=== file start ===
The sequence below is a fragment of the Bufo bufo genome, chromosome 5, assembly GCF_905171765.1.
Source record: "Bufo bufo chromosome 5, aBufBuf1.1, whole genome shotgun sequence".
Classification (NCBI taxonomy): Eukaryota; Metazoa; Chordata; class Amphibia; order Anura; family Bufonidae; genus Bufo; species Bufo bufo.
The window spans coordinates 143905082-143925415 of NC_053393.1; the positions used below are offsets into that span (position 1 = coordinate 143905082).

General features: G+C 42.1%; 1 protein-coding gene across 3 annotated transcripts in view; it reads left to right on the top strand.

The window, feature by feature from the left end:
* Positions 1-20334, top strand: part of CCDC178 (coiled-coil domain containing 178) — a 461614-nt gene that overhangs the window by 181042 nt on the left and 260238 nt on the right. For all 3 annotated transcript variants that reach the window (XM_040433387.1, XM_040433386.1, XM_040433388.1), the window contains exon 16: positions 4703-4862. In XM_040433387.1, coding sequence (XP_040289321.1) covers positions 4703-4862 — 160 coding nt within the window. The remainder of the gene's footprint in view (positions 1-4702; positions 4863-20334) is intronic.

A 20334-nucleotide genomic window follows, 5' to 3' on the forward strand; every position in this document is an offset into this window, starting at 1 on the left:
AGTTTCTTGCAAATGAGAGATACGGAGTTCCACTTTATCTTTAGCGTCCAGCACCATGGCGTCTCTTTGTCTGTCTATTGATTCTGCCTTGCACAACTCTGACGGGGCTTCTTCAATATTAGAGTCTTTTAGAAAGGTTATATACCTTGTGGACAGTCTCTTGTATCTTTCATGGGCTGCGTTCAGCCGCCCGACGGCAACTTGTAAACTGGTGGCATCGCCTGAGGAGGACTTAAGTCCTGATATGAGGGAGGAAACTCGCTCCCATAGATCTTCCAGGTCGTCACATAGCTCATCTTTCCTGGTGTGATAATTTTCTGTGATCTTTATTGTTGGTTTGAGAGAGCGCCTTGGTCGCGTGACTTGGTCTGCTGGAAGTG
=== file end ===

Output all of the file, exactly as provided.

The sequence below is a fragment of the Bufo bufo genome, chromosome 5, assembly GCF_905171765.1.
Source record: "Bufo bufo chromosome 5, aBufBuf1.1, whole genome shotgun sequence".
Classification (NCBI taxonomy): Eukaryota; Metazoa; Chordata; class Amphibia; order Anura; family Bufonidae; genus Bufo; species Bufo bufo.
The window spans coordinates 143905082-143925415 of NC_053393.1; the positions used below are offsets into that span (position 1 = coordinate 143905082).

General features: G+C 42.1%; 1 protein-coding gene across 3 annotated transcripts in view; it reads left to right on the top strand.

The window, feature by feature from the left end:
* Positions 1-20334, top strand: part of CCDC178 (coiled-coil domain containing 178) — a 461614-nt gene that overhangs the window by 181042 nt on the left and 260238 nt on the right. For all 3 annotated transcript variants that reach the window (XM_040433387.1, XM_040433386.1, XM_040433388.1), the window contains exon 16: positions 4703-4862. In XM_040433387.1, coding sequence (XP_040289321.1) covers positions 4703-4862 — 160 coding nt within the window. The remainder of the gene's footprint in view (positions 1-4702; positions 4863-20334) is intronic.

A 20334-nucleotide genomic window follows, 5' to 3' on the forward strand; every position in this document is an offset into this window, starting at 1 on the left:
AGTTTCTTGCAAATGAGAGATACGGAGTTCCACTTTATCTTTAGCGTCCAGCACCATGGCGTCTCTTTGTCTGTCTATTGATTCTGCCTTGCACAACTCTGACGGGGCTTCTTCAATATTAGAGTCTTTTAGAAAGGTTATATACCTTGTGGACAGTCTCTTGTATCTTTCATGGGCTGCGTTCAGCCGCCCGACGGCAACTTGTAAACTGGTGGCATCGCCTGAGGAGGACTTAAGTCCTGATATGAGGGAGGAAACTCGCTCCCATAGATCTTCCAGGTCGTCACATAGCTCATCTTTCCTGGTGTGATAATTTTCTGTGATCTTTATTGTTGGTTTGAGAGAGCGCCTTGGTCGCGTGACTTGGTCTGCTGGAAGTG